Orioles' bullpen candidates include familiar faces; Luhnow's graceless statement; Question time - BaltimoreBaseball.com

Rich Dubroff

Orioles’ bullpen candidates include familiar faces; Luhnow’s graceless statement; Question time

Four weeks from now, when pitchers and catchers report to the Ed Smith Stadium complex in Sarasota, Florida, many familiar names will be competing for roster spots.

The competition with the most familiar names is in the bullpen. It’s conceivable that the Orioles’ eight-man bullpen, and we’re assuming that for now, will consist of players who pitched for the 2019 team.

It probably won’t happen because there are some newcomers, and it’s likely that general manager Mike Elias will add candidates in the next 28 days.

Elias could sign another potential starter or two, which could increase the bullpen jockeying because some of the current starter hopefuls could slide into the ‘pen.

The current candidates for the rotation are Alex Cobb, John Means, Asher Wojciechowski, Kohl Stewart, who was signed to a major league contract on December 29, and Rule 5 pick Brandon Bailey.

If a veteran or two is added, perhaps Bailey or Stewart will get pushed into the bullpen.

Prospects Keegan Akin and Dean Kremer will be in spring training, but both are likely to begin 2020 in Triple-A Norfolk’s rotation.

The bullpen names are familiar. Shawn Armstrong, Richard Bleier, Miguel Castro, Paul Fry and Mychal Givenswere were the top five in appearances last season.

David Hess, who began the season in the starting rotation, could be in the bullpen again. So could Branden Kline, Evan Phillips and Tanner Scott. They each spent chunks of time with the Orioles and Norfolk in 2019 and could do the same this year.


However, the new rule that a pitcher optioned to the minors must stay there for a minimum of 15 days, up from 10, could reduce the shuffling.

The most exciting bullpen addition of last season was Hunter Harvey, and the Orioles’ hope is that having completed a healthy season for the first time as a professional, he can do it at the major league level in 2020.

Dillon Tate is another reliever who could come north with the Orioles.

Then, there’s Michael Rucker, the Orioles’ other Rule 5 pick. He has scant experience above Double-A and although it seems unlikely that the Orioles will keep Bailey and Rucker as starters, they could keep Bailey as a starter and Rucker as a reliever.

Cole Sulser, whom the Orioles claimed on waivers from Tampa Bay, is an intriguing name. A 29-year-old Dartmouth graduate, Sulser pitched 7 1/3 scoreless innings for the Rays last season.

The Orioles also claimed pitchers Marcos Diplán and Eric Hanhold.

Diplán, who was waived when the Orioles signed Stewart, cleared and is still their property. He’s never pitched above Double-A and wasn’t a contender to make the team out of spring training. He still could get a spring training invitation.

Hanhold was designated for assignment when shortstop José Iglesias was signed, and he cleared waivers on Monday. Hanhold made three major league appearances with the New York Mets in 2018.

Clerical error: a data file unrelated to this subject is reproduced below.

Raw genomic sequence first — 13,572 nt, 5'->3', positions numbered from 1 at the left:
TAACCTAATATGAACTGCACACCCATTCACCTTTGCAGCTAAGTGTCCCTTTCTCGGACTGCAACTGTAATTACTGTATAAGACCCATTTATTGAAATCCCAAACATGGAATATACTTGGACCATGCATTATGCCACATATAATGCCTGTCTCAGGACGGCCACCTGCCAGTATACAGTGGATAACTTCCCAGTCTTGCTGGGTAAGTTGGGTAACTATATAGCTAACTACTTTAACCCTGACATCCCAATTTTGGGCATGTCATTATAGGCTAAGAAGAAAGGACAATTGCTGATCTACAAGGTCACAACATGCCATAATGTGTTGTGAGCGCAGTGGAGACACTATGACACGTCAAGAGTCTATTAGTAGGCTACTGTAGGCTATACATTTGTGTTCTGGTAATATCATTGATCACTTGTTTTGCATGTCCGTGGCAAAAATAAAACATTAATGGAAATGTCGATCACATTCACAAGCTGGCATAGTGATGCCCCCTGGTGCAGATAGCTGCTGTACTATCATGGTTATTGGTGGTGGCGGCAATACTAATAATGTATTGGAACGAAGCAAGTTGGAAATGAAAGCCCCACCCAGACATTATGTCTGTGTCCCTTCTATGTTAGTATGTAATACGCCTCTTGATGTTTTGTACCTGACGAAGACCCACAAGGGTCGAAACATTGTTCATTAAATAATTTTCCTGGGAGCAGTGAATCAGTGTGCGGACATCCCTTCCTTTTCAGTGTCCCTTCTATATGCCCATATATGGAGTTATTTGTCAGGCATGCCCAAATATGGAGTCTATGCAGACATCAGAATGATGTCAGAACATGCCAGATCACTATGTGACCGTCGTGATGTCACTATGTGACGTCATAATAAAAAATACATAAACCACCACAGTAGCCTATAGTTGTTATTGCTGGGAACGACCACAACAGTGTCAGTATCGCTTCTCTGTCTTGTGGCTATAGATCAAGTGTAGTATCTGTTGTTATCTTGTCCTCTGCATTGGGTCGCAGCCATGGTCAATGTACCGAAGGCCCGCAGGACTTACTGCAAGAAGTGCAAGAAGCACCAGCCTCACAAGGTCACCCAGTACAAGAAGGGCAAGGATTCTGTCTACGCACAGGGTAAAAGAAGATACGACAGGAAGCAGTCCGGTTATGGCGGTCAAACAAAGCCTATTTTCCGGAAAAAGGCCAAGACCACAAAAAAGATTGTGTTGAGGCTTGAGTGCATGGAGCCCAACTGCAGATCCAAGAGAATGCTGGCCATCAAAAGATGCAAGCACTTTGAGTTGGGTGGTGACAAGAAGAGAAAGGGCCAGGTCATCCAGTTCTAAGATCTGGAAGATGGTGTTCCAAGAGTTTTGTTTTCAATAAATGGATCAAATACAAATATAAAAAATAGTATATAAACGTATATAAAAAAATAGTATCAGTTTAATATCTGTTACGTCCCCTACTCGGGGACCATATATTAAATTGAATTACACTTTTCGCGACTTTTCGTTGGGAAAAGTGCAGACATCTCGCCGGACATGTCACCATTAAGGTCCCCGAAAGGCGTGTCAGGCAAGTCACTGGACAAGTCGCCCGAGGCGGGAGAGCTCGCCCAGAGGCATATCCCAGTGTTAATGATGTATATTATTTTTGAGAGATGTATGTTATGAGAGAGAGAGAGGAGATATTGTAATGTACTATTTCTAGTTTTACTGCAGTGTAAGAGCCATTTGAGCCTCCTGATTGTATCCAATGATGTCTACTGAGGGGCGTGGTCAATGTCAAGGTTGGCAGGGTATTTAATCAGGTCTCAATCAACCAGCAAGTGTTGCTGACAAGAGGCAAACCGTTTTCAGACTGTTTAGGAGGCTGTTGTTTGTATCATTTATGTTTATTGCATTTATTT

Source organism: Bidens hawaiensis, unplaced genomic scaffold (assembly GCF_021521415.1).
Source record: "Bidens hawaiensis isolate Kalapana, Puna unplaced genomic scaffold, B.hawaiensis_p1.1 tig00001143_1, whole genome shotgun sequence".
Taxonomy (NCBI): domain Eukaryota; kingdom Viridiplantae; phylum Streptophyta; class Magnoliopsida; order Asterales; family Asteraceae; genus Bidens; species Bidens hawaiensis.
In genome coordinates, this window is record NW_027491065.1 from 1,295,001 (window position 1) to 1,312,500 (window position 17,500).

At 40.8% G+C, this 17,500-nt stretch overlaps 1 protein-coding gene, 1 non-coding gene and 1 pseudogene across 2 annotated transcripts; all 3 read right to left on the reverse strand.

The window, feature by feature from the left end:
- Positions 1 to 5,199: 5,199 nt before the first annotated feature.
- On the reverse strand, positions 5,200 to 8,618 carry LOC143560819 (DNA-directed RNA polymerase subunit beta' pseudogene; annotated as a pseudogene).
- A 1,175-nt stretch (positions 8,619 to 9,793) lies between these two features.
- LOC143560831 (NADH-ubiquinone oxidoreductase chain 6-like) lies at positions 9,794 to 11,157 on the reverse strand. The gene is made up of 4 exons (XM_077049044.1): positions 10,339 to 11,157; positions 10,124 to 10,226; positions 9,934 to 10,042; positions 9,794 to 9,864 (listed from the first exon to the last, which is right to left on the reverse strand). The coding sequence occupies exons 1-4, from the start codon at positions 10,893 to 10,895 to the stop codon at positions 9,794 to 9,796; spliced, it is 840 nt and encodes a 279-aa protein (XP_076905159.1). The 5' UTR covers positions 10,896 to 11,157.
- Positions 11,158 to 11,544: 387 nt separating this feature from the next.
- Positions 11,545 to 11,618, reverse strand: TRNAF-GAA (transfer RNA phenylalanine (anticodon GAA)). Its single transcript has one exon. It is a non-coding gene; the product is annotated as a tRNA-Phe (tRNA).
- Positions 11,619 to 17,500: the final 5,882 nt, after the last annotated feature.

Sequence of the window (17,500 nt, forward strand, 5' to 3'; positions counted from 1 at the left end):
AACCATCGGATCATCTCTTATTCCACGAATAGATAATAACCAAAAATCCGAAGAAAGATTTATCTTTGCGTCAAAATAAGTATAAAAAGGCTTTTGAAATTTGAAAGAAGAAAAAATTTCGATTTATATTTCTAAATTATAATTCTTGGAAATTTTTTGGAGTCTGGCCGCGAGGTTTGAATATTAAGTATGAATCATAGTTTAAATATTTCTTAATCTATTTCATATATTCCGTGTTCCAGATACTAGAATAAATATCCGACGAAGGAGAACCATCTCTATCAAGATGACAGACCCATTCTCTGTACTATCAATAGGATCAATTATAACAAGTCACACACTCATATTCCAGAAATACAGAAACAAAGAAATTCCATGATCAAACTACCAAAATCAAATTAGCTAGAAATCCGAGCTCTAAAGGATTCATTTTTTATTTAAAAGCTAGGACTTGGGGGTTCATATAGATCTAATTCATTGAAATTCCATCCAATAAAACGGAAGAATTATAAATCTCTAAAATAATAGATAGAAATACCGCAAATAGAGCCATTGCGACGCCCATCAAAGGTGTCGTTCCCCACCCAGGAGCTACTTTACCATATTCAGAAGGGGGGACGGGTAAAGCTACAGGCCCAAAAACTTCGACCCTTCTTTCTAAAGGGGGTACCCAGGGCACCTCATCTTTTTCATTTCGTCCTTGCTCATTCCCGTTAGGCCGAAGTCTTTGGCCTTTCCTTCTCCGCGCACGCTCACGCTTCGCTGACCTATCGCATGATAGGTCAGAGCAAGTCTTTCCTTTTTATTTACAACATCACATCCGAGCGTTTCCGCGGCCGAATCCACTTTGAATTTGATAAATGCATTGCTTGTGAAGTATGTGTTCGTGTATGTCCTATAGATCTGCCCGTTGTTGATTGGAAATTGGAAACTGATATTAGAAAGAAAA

Another familiar name is Cody Carroll, who had a back injury. He logged just two innings in a rehab assignment at Gulf Coast before moving on to the Arizona Fall League.

Carroll is unlikely to break camp with the Orioles, but if he’s healthy, is likely to log some time in the majors.

The Orioles haven’t announced their non-roster spring training invites, but when they signed 12 players to minor league contracts early last month, there were several who could be in Sarasota.

Hunter Cervenka, a left-hander who had a 2.25 ERA in nine games for Norfolk last season, is an outside contender to make the team.

Cervenka has major league experience with Atlanta and Miami. Another left-hander, Rob Zastryzny, who appeared in 18 games with the Chicago Cubs from 2016-18 when manager Brandon Hyde was there, also could get a look.

Astros penalized for sign-stealing: The year-long suspension by commissioner Rob Manfred and subsequent firing by Houston Astros owner Jim Crane of general manager Jeff Luhnow and manager AJ Hinch should serve as a deterrent against future electronic sign-stealing.

Luhnow posted a graceless statement, accepting responsibility but denying knowledge of the gambit, blaming it on “lower-level employees working with the bench coach.”

The Astros’ bench coach in 2017 was Alex Cora, currently the Boston Red Sox manager and facing the likelihood of similarly harsh penalties.

Answering your questions: This week, I’ll be answering your questions. Please leave them in the comment box or email them to: [email protected]

Follow Rich Dubroff on Twitter @RichDubroffMLB



  1. Camden Brooks

    January 14, 2020 at 7:26 am

    I’m not sure I buy what Luhnow is selling. While I guess it is possible he was unaware, I don’t see MLB booting him for a year without some sort of evidence that contradicts his statement. As a side note, I’d also like to hear from Pete Rose regarding the punishments.

    • Boog Robinson Robinson

      January 14, 2020 at 7:34 am

      Ever heard Pete interviewed? About as bright as a bag of rocks.

    • Hyp81

      January 14, 2020 at 8:23 am

      Him being unaware is about as likely as Belichick being unaware of all their illicit activities.

    • Camden Brooks

      January 14, 2020 at 8:39 am

      My point being is that this manager cheats and gets a 1-year suspension, while Rose gets a lifetime ban for betting on his own team.

      • Bancells Moustache

        January 14, 2020 at 10:26 am

        Rose has done more for baseball sitting at his house pissed off than he ever could have done in Cooperstown. Have you heard even a whiff of gambling controversy in the ensuing 30 years? Pete knew the consequences, broke the rules anyway, lied about it, and was made an example of.

        Also, everyone says he only bet on his team to win because… well, he said so. Yeah, ok…

        • Boog Robinson Robinson

          January 14, 2020 at 11:19 am

          Whether or not Pete only bet on his own team is irrelevant when you consider the following ….

          If Pete continually bet only on his own team … logic dictates that when he didn’t bet on his own team .. he was in essence betting against them.